Chico & Rita

By James Jay Edwards
Released: February 10, 2012
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Cuba, 1948. Chico is a young piano player with big dreams. Rita is a beautiful singer with an extraordinary voice. Music and romantic desire unites them, but their journey -- in the tradition of the Latin ballad, the bolero -- brings heartache and torment. From Havana to New York, Paris, Hollywood and Las Vegas, two passionate individuals battle impossible odds to unite in music and love.
Film Review
Chico & Rita is the animated story of a talented pianist named Chico (voiced by Eman Xor Ona) and a lovely singer named Rita (Limara Meneses). Chico is smitten with Rita right from the start when they meet one night in a club in Havana, Cuba where Rita is singing. He follows her to another club, where he is pulled onstage to fill in for the band's piano player, showing Rita that he is an amazing musician. They spend the rest of the evening sitting at a piano in an empty bar, and the two become partners, both in music and love. The pairing proves to be tumultuous, and the two drift in and out of each other's lives for years, Rita becoming a famous singer and actress while Chico makes a career for himself as a touring jazzman. The story takes Chico and Rita from Havana to New York, follows Rita to Hollywood while Chico goes to Europe, and finally sees both of them in Las Vegas, chasing each other and their dreams.

Chico & Rita functions on two levels. Not only is it a tale of two star-crossed lovers and their attempts to balance their feelings for one another with their hopes and dreams, but the story of Chico and Rita also serves as a good lesson in jazz history, with several legendary musicians making appearances. Written by Fernando Trueba (The Age of Beauty) and Ignacio Martìnez de Pison (Backroads) and directed by Trueba and the brothers Tono Errando and Javier Mariscal, the story is an atypical love story set against the backdrop of the 1940's emerging Cuban music scene that spilled over into American Jazz. It's sweet without being sappy and the whole film is very cinematic for a cartoon. The animation uses cinematography tricks that make the movie slicker and better done than much more elaborate animated features.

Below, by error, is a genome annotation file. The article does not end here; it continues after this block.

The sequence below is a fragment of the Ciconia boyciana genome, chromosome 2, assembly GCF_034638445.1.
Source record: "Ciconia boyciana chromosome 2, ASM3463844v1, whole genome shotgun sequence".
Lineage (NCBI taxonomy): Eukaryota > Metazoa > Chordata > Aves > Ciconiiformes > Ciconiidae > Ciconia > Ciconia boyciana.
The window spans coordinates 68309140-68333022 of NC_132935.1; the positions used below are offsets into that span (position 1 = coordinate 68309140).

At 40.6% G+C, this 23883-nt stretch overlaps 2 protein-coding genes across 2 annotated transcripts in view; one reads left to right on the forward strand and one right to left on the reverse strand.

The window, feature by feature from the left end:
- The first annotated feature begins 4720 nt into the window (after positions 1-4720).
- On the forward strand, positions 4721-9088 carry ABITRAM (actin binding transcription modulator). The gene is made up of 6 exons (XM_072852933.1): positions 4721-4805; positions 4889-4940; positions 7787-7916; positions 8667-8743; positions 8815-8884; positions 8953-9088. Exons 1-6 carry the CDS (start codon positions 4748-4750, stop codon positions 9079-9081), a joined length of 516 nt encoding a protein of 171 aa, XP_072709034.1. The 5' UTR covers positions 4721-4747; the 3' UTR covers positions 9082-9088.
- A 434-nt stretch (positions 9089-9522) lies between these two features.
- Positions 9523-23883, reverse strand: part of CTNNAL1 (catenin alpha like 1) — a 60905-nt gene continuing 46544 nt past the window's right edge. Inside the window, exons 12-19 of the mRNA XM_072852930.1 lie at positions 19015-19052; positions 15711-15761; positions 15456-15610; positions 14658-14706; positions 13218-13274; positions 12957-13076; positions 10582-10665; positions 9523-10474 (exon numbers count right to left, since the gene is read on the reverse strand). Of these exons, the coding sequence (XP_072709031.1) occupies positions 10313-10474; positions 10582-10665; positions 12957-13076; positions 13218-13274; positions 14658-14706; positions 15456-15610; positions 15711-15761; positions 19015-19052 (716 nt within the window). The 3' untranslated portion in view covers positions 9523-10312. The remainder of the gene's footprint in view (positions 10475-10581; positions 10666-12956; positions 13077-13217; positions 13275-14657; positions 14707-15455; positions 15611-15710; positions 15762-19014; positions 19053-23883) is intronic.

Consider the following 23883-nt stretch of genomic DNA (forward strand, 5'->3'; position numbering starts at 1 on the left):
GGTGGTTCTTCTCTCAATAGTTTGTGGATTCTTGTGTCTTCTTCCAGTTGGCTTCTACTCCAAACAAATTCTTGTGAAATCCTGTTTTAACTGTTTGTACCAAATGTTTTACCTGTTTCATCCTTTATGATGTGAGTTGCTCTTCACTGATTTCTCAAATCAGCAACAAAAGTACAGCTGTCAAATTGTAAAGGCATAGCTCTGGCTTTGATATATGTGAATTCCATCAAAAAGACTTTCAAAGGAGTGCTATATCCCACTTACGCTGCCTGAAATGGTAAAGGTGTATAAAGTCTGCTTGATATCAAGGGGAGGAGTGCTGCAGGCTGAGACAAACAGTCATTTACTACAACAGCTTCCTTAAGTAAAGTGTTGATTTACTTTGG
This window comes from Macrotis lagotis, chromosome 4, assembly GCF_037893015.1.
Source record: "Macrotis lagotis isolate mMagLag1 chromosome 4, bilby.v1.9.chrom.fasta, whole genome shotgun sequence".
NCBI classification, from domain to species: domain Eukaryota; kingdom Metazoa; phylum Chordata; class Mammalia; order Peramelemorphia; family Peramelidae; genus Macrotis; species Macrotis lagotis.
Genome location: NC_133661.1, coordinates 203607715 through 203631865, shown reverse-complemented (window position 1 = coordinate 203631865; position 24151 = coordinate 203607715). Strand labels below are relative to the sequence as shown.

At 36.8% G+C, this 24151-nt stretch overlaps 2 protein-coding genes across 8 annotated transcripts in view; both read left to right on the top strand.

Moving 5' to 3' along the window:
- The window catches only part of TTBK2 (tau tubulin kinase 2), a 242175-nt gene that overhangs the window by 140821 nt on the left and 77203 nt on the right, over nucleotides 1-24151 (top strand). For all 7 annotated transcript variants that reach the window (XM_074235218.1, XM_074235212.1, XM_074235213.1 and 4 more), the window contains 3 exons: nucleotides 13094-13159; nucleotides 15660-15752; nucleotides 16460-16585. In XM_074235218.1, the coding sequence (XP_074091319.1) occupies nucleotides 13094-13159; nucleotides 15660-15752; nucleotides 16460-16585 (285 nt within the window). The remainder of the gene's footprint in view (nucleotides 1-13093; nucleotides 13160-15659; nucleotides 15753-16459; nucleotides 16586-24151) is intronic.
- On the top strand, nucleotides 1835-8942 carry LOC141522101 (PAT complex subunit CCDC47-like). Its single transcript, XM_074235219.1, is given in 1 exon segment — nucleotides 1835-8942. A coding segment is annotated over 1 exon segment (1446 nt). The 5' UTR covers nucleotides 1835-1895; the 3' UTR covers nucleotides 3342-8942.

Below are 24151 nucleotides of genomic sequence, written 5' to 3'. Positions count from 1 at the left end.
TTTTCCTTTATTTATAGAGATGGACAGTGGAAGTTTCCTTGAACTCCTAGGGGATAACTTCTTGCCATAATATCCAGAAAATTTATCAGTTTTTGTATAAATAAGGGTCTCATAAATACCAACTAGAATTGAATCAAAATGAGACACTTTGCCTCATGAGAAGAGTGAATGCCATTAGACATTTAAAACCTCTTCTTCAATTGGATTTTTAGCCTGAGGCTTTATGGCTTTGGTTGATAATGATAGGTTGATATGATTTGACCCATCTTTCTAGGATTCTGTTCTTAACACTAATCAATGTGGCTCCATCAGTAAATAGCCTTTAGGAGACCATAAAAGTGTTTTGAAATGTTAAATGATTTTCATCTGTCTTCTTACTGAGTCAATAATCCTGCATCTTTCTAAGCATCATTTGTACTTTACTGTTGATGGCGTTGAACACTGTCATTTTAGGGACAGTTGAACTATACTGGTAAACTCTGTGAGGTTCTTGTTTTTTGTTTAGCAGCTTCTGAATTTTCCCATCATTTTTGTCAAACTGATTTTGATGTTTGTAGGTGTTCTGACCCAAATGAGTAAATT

The characters of Chico and Rita are maddening. The two are so headstrong and stubborn that it comes as no surprise that their relationship is volatile, and the misunderstandings and lack of communication keep plenty of drama in the story. Chico & Rita does not have a concrete antagonist, but it doesn't need one. The film's conflict arises between the two main characters and that energy is enough to move the story along just fine. Both Chico and Rita are likable characters and the audience gets emotionally invested in them, so when Rita argues with a big-time manager who wants her to come to New York without Chico, and Chico thinks she is flirting with the man and storms out, the viewer just wants to intervene and explain to Chico that Rita is actually defending him. Similarly, when Rita tells Chico that she never wants to see him again, the audience wants to explain to him that she doesn't mean it and she wants him to fight for her. It's these types of situations that make Chico & Rita such a fun movie to watch - it's obvious that the couple has chemistry and belongs together, but it doesn't come easy. Still, the audience roots for Chico and Rita, knowing that they are in love and seeing that, no matter how much success each has on their own, they are much happier together. As a love story, Chico & Rita works much better than the run-of-the-mill Hollywood romances because of the tragic flaws in the characters.
More than anything else, Chico & Rita is a musical, and the music is top-notch. The original score was written by five-time Grammy winning Cuban pianist Bebo Valdez, and it perfectly captures the feel of the era when Cuban music came over mixed with American jazz and bebop. The film also features classics from Dizzy Gillespie, Cole Porter, Freddy Cole and Thelonious Monk. The soundtrack is a snapshot of the post WWII era jazz scene and the film even contains animated cameos by Gillespie and Monk, along with Charlie Parker, Tito Puente and Chano Pozo. The music, as well as the movie, is a special treat for both jazz lovers and fans of Afro-Cuban music.
The animation in Chico & Rita is a nice change of pace from the usual suspects in the Disney/Pixar dominated cartoon field. The process used is an interesting one; most of the movie was shot with live actors, with the drawings done by famed illustrator Javier Mariscal and his team from the edited footage. As a result, the characters in the film have a life to them that is absent in a lot of other animations. The drawings are fairly simple line drawings, but tons of attention is paid to little aspects like shading and color that keeps the art from looking amateurish. The style is similar to the art that is found in old Saturday morning cartoons, or more recently in films like Ari Folman's Waltz with Bashir, only less repetitive and more lifelike. Chico & Rita has the look of a smoothly moving comic book, and it's a very effective formula.

Mariscal's illustrations are also extremely versatile. In one scene, Chico is sleeping while on a ship headed to America and his dream is a completely different style of art, using a more simplified look and primary colors (and less of them) to let the viewer know that it's not part of the reality of the storyline. Humphrey Bogart even takes a stroll through the dream. Nothing about Mariscal's art is accidental, even in the dream sequence, and the artists take painstaking care to make every drawing perfect.

Animation, Romance
Release Date
February 10, 2012
MPAA Rating
Running Time
94 minutes
Music Score